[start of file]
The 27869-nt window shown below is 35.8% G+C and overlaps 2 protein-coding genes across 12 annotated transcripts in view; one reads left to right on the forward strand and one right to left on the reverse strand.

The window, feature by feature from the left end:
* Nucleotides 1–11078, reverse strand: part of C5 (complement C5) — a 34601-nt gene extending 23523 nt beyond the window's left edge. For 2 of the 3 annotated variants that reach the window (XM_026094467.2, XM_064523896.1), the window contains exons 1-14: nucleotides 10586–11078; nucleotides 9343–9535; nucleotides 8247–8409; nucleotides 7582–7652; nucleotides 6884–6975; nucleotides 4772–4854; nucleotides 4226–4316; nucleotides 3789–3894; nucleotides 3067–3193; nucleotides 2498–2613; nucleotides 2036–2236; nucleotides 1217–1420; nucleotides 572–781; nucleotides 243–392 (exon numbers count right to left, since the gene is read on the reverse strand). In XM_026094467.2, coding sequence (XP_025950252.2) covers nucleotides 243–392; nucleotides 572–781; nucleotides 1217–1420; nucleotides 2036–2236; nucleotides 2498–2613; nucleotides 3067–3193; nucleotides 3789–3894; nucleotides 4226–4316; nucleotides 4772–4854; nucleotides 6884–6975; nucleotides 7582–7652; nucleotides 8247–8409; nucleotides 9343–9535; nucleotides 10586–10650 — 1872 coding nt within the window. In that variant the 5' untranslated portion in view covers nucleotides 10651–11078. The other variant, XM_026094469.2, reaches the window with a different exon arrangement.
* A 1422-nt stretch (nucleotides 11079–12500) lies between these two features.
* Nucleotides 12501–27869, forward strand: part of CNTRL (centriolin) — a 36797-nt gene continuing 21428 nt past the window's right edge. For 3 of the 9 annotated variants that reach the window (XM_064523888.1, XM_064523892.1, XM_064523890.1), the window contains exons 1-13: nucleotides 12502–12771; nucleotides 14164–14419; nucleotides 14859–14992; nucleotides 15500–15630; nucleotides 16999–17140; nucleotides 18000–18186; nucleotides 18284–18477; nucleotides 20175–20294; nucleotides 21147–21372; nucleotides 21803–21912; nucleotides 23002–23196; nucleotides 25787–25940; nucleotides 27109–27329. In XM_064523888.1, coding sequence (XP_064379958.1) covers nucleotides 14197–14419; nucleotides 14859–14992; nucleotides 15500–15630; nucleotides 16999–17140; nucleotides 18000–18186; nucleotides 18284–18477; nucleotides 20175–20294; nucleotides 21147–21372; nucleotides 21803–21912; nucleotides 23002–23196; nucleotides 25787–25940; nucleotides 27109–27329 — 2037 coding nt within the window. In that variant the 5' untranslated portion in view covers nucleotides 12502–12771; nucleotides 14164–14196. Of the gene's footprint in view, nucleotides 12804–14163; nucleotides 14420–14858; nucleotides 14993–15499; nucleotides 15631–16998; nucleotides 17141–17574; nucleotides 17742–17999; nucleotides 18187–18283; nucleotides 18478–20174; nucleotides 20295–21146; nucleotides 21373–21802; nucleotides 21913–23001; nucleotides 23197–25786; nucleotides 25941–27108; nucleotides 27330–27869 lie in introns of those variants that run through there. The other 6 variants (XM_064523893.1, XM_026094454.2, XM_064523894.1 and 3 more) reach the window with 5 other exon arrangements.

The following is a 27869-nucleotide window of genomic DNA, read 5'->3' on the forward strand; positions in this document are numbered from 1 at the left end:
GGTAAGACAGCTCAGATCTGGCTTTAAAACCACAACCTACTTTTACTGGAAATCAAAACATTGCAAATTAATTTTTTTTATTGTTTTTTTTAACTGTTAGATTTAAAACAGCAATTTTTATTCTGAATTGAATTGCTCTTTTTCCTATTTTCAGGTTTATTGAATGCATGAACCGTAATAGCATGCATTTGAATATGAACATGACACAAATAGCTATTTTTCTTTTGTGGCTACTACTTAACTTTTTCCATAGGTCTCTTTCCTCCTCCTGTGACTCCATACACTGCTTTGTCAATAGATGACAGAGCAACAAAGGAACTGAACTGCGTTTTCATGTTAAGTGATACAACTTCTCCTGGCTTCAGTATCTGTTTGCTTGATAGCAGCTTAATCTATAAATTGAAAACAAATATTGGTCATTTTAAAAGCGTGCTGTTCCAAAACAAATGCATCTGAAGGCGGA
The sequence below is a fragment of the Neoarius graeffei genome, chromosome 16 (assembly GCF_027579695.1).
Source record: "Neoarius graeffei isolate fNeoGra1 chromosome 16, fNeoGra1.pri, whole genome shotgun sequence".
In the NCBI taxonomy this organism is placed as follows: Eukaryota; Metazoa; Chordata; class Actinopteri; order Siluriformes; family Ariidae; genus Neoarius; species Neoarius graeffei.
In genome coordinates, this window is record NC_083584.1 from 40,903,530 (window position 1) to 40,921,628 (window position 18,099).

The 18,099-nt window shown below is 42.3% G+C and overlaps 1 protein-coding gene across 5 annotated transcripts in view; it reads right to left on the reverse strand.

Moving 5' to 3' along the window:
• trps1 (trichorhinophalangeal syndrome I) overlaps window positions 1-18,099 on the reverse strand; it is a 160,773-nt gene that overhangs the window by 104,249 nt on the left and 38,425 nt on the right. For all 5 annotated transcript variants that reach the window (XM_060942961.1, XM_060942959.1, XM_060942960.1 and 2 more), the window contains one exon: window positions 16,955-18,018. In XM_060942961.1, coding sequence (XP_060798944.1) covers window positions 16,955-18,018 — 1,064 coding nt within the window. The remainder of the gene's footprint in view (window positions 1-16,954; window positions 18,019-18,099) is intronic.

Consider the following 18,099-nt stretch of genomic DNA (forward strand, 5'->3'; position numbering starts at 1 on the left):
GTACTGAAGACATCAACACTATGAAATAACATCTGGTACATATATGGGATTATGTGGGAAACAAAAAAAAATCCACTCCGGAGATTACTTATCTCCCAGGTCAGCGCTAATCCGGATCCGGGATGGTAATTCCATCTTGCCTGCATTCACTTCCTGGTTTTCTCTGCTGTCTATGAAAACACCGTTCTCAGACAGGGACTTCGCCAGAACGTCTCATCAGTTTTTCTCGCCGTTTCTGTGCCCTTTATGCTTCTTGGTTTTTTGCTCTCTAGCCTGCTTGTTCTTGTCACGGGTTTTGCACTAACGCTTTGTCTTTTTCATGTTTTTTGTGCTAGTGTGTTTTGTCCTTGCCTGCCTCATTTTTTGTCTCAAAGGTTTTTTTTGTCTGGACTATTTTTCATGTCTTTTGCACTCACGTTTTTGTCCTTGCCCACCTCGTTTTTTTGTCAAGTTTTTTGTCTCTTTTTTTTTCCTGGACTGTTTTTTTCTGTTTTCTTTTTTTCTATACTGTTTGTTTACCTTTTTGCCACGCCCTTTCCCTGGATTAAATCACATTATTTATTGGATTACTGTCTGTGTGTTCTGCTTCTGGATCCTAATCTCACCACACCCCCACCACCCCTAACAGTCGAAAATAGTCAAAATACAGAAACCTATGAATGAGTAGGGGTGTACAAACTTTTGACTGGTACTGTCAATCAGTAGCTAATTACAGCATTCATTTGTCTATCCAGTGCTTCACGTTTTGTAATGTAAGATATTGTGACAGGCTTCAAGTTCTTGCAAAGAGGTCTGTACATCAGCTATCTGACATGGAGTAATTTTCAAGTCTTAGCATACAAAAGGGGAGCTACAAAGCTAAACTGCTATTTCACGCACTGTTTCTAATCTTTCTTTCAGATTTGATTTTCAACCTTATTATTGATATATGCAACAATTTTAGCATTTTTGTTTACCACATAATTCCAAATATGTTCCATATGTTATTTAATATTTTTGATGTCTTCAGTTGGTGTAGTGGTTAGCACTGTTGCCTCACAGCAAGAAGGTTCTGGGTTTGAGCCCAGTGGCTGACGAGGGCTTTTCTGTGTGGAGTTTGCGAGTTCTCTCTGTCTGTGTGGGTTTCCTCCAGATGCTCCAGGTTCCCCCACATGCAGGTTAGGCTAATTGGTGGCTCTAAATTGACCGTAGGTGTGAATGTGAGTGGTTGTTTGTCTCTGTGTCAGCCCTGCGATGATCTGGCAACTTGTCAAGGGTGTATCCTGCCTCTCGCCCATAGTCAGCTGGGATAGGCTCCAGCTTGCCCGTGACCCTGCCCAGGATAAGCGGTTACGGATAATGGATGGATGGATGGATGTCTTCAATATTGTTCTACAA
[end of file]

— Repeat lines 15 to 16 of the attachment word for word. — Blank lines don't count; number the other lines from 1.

Consider the following 18,099-nt stretch of genomic DNA (forward strand, 5'->3'; position numbering starts at 1 on the left):
GTACTGAAGACATCAACACTATGAAATAACATCTGGTACATATATGGGATTATGTGGGAAACAAAAAAAAATCCACTCCGGAGATTACTTATCTCCCAGGTCAGCGCTAATCCGGATCCGGGATGGTAATTCCATCTTGCCTGCATTCACTTCCTGGTTTTCTCTGCTGTCTATGAAAACACCGTTCTCAGACAGGGACTTCGCCAGAACGTCTCATCAGTTTTTCTCGCCGTTTCTGTGCCCTTTATGCTTCTTGGTTTTTTGCTCTCTAGCCTGCTTGTTCTTGTCACGGGTTTTGCACTAACGCTTTGTCTTTTTCATGTTTTTTGTGCTAGTGTGTTTTGTCCTTGCCTGCCTCATTTTTTGTCTCAAAGGTTTTTTTTGTCTGGACTATTTTTCATGTCTTTTGCACTCACGTTTTTGTCCTTGCCCACCTCGTTTTTTTGTCAAGTTTTTTGTCTCTTTTTTTTTCCTGGACTGTTTTTTTCTGTTTTCTTTTTTTCTATACTGTTTGTTTACCTTTTTGCCACGCCCTTTCCCTGGATTAAATCACATTATTTATTGGATTACTGTCTGTGTGTTCTGCTTCTGGATCCTAATCTCACCACACCCCCACCACCCCTAACAGTCGAAAATAGTCAAAATACAGAAACCTATGAATGAGTAGGGGTGTACAAACTTTTGACTGGTACTGTCAATCAGTAGCTAATTACAGCATTCATTTGTCTATCCAGTGCTTCACGTTTTGTAATGTAAGATATTGTGACAGGCTTCAAGTTCTTGCAAAGAGGTCTGTACATCAGCTATCTGACATGGAGTAATTTTCAAGTCTTAGCATACAAAAGGGGAGCTACAAAGCTAAACTGCTATTTCACGCACTGTTTCTAATCTTTCTTTCAGATTTGATTTTCAACCTTATTATTGATATATGCAACAATTTTAGCATTTTTGTTTACCACATAATTCCAAATATGTTCCATATGTTATTTAATATTTTTGATGTCTTCAGTTGGTGTAGTGGTTAGCACTGTTGCCTCACAGCAAGAAGGTTCTGGGTTTGAGCCCAGTGGCTGACGAGGGCTTTTCTGTGTGGAGTTTGCGAGTTCTCTCTGTCTGTGTGGGTTTCCTCCAGATGCTCCAGGTTCCCCCACATGCAGGTTAGGCTAATTGGTGGCTCTAAATTGACCGTAGGTGTGAATGTGAGTGGTTGTTTGTCTCTGTGTCAGCCCTGCGATGATCTGGCAACTTGTCAAGGGTGTATCCTGCCTCTCGCCCATAGTCAGCTGGGATAGGCTCCAGCTTGCCCGTGACCCTGCCCAGGATAAGCGGTTACGGATAATGGATGGATGGATGGATGTCTTCAATATTGTTCTACAA